Must one take anticoagulants lifelong after stenting of deep veins with a non-thrombotic lesion, for example, aorto-venous conflict (May-Thurner syndrome)?
Or is it enough to take anticoagulants only in the first 6 months, until the stent grows into the vein?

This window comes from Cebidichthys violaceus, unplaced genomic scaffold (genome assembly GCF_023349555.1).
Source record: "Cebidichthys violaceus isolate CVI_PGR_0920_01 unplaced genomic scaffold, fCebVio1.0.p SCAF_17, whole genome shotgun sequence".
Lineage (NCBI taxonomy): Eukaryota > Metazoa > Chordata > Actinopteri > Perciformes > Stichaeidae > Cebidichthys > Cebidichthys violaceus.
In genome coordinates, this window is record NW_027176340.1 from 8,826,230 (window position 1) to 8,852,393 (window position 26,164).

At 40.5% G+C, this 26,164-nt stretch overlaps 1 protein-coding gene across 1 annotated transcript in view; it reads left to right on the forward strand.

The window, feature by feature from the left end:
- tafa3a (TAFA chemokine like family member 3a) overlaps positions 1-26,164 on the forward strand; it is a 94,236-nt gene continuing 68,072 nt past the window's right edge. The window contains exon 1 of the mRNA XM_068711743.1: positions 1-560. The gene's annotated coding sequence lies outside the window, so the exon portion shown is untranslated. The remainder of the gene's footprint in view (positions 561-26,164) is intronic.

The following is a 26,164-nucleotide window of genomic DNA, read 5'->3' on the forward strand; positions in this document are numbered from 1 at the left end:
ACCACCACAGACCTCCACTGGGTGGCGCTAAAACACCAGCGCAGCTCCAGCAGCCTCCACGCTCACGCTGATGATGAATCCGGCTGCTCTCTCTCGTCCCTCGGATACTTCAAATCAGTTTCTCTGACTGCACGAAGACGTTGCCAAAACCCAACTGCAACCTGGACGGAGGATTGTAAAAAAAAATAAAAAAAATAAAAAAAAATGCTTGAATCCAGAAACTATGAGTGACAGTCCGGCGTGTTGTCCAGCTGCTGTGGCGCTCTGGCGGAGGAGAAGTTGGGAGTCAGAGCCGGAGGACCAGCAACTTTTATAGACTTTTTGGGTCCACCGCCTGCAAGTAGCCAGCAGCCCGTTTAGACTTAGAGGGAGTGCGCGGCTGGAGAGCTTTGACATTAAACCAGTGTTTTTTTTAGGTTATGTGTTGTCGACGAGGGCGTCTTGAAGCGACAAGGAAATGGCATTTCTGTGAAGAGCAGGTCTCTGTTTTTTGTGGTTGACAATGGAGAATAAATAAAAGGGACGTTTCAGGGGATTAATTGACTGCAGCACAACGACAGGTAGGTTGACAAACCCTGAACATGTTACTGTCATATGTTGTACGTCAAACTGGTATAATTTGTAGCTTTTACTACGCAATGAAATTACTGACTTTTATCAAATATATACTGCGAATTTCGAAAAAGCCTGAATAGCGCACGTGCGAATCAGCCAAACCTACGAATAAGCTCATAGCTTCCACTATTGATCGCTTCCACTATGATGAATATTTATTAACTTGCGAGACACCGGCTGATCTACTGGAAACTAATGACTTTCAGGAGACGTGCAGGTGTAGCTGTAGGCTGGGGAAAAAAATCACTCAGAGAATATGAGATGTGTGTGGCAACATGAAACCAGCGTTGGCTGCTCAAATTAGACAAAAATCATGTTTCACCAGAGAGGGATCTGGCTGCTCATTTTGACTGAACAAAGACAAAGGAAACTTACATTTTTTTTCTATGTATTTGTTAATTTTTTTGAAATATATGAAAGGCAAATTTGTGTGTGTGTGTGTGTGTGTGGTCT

Platelet aggregation is known to be important in high-flow, high-shear environment, such as in the coronary arteries, whereas coagulation may be more important in the fibrin-rich thrombi characteristic of the low-flow, low-shear venous circulation . The relative importance of antiplatelet agents versus anticoagulants has never been evaluated in clinical trials and is largely based on extrapolation from the arterial system and an understanding of the venous system. Based on clinical data on stenting of chronic iliocaval occlusions, long-term warfarin is recommended in patients with long occlusions, underlying thrombophilia, suprarenal occlusions, and previous long-term anticoagulation and poor inflow on completion angiogram [43, 44]. With postthrombotic lesions being more prone to restenosis, the use of anticoagulants appears to be useful in this subgroup. Thus, although the use of antiplatelet agents and anticoagulants has not been studied systematically, there seems to be a role for these drugs.